This is part of a four-post series, covering:
- Annoying Hadoop marketing themes that should be ignored.
- Hadoop versions and distributions, and their readiness or lack thereof for production.
- In general, how “enterprise-ready” is Hadoop (this post)?
- HBase 0.92.
The posts depend on each other in various ways.
Cloudera, Hortonworks, and MapR all claim, in effect, “Our version of Hadoop is enterprise-ready, unlike those other guys’.” I’m dubious.
- Hortonworks has considerably fewer features than Cloudera, along with less of a production or support track record. (Edit: HCatalog may be a significant exception.)
- I doubt Cloudera really believes or can support the apparent claim in its CDH 4 press release that Hadoop is now suitable for every enterprise, whereas last month it wasn’t.
- While MapR was early with some nice enterprise features, such as high availability or certain management UI elements — quickly imitated in Cloudera Enterprise — I don’t think it has any special status as “enterprise-ready” either.
That said, “enterprise-ready Hadoop” really is an important topic.
So what does it mean for something to be “enterprise-ready”, in whole or in part? Common themes in distinguishing between “enterprise-class” and other software include:
- Usable by our existing staff.
- Sufficiently feature-rich.
- Integrates well with the rest of our environment.
- Fits well into our purchasing and vendor relations model.
- Sufficiently reliable, proven, and secure — which is to say, “safe”.
For Hadoop, as for most things, these concepts overlap in many ways.
There are two major kinds of usability issues in Hadoop:
- Programming. Since the whole point of MapReduce is to make parallel programming be only slightly harder than the ordinary stuff, I’d say Hadoop has been enterprise-ready in this respect since Day 1. Hadoop demands good programmers; but it doesn’t demand great ones.
- Administration. It would be nice if Hadoop administration tools combined the best features of tools used to manage scientific clusters, clustered relational databases, clustered storage systems, and networks. They have a ways to go. But I think we’re already at the point that general cluster management challenges shouldn’t be a barrier to adopting Hadoop.
As for data management features — Hadoop isn’t across-the-board competitive with analytic relational DBMS. (And the same goes for HBase vs. short-request alternatives.) But the real question is whether its features are good enough for a variety of important tasks. And to that, the answer at many enterprises is an emphatic Yes.
When it come to integration:
- Hadoop generally runs on its own cluster, or in the public (generally Amazon) cloud, or in some cases on a cluster shared with another data management system. (E.g. DataStax/Cassandra, Hadapt/PostgreSQL, or IBM Netezza.) Anyhow, requiring a dedicated cluster isn’t a deal-breaker.
- Hadoop’s data integration/ETL story is already decent, and it’s getting better fast.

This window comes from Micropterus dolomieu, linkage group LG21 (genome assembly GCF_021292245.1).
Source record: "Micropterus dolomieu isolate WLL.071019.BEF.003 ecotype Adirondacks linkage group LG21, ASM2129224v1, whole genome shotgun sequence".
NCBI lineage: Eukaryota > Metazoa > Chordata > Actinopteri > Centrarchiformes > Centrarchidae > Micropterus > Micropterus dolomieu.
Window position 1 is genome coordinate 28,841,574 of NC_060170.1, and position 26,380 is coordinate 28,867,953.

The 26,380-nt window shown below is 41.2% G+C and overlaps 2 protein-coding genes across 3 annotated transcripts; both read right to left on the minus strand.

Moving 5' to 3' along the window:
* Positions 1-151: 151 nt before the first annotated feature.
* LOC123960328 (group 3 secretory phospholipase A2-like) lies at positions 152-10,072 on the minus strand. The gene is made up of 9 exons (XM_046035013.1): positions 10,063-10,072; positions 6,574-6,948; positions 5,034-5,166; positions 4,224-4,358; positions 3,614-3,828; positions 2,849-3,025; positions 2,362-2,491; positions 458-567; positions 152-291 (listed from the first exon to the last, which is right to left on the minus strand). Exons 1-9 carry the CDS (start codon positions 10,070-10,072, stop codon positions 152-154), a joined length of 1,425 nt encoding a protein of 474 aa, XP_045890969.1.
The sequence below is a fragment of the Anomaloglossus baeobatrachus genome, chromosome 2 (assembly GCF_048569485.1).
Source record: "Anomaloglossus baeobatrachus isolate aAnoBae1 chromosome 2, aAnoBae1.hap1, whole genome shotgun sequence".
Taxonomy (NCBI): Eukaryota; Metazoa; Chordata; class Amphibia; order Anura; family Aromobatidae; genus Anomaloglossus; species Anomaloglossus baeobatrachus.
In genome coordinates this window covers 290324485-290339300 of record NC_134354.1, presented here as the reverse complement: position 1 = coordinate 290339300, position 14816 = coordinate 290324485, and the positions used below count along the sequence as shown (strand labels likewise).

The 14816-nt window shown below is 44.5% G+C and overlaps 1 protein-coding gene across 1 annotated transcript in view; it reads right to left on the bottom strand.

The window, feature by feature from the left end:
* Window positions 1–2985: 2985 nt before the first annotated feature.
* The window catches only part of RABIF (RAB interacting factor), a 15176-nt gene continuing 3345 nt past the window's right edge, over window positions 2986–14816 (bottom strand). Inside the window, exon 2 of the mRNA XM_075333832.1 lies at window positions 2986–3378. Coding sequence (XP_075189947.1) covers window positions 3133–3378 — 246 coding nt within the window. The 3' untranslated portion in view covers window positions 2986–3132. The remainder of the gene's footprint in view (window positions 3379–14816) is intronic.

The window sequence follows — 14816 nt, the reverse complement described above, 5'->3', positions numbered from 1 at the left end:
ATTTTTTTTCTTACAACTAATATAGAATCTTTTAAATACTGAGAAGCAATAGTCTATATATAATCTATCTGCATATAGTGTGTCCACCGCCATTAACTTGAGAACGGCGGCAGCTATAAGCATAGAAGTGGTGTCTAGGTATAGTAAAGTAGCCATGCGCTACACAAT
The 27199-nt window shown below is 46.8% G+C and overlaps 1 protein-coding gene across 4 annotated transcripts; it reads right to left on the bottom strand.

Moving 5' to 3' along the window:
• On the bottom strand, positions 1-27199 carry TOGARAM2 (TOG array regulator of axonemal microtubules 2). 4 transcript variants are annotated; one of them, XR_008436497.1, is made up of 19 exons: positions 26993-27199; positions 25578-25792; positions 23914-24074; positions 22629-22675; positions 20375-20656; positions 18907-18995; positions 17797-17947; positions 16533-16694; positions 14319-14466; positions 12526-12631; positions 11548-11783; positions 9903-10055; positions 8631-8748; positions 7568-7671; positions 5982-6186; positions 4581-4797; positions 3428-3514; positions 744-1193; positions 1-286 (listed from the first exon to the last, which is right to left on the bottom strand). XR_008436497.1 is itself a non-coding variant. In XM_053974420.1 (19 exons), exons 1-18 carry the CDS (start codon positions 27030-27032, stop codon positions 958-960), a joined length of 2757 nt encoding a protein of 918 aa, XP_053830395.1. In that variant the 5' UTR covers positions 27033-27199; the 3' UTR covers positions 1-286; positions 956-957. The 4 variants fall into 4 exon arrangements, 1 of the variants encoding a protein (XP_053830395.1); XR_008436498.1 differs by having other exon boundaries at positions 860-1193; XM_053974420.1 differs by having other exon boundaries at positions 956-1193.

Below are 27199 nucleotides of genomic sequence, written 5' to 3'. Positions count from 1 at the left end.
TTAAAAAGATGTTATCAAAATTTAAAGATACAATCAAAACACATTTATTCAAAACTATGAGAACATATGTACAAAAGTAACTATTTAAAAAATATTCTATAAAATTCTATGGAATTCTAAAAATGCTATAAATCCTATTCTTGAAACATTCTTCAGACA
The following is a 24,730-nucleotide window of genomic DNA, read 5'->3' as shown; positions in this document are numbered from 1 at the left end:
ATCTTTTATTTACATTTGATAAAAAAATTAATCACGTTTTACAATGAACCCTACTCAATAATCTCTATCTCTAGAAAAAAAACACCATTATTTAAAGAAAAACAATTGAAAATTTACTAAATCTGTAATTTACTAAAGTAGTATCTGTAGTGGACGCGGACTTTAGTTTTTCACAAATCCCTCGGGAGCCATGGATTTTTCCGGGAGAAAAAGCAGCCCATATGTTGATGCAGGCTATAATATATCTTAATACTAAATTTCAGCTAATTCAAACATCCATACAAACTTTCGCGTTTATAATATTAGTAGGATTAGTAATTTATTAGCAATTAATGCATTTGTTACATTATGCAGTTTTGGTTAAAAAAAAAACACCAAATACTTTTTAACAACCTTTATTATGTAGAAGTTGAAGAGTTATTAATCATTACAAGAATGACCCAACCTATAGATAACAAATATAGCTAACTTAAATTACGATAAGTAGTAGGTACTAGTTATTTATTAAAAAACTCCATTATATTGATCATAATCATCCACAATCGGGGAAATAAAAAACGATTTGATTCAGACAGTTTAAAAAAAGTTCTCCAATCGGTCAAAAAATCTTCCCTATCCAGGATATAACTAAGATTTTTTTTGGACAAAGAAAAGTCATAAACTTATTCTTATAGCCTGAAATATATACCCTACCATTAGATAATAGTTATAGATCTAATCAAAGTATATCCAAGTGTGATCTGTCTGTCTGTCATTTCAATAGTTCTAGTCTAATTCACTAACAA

- Hadoop management tools are in the early days of being integrated into more general management tool environments. But I don’t see why the need for standalone management tools should be an enterprise deal-breaker.
- As for software running on top of Hadoop — pending future posts, I’ll just say that the ability to run anything analytic on Hadoop is being assembled fast, but performance is something that needs to be assessed on a case-by-case basis.
Hadoop is already a good match for most enterprises’ buying practices. A thankfully large fraction of them are already content with open source (or open core) subscription models. For the rest, there are always options like the Oracle appliance. In connection with that, Cloudera has been providing enterprise Hadoop support for a while, and now Hortonworks is getting into the game as well.
And so we circle to the final point, which intersects with most of the others — “Is this new-fangled Hadoop stuff safe?”
The story in unplanned downtime goes something like this:
- Hadoop has never crashed all that much.
- As of this month, pretty much anything that passes for a Hadoop distribution has an answer for Hadoop’s most famous single point of failure, the one at NameNode.
- HBase has added some capabilities in inter-data-center replication. (I’m not clear on the details.)
- Otherwise, formal disaster recovery for Hadoop seems more theoretical than practical.
For the most part, Hadoop use cases are either HBase or batch. For enterprise batch use, Hadoop’s reliability should already be fine. As for HBase — well, I’m not sure most enterprises would bet all that much on an 0.92 open source project with so little vendor sponsorship.
As for planned Hadoop downtime — theoretically, there should be very little; if you have a lot, it’s because your management tools and processes aren’t ideal. Temporary performance surprises may be harder to avoid, however, since Hadoop concurrency and workload management are still rudimentary, pending the maturity of MapReduce 2.
Hadoop security still seems pretty basic. Kerberos got in about a year ago, but I’ve only heard about role-based security and so on in the context of HBase, and that only in the latest release.
And finally, for the gut-feel question of proven — I think Hadoop is proven indeed, whether in technology, vendor support, or user success. But some particularly conservative enterprises may for a while disagree.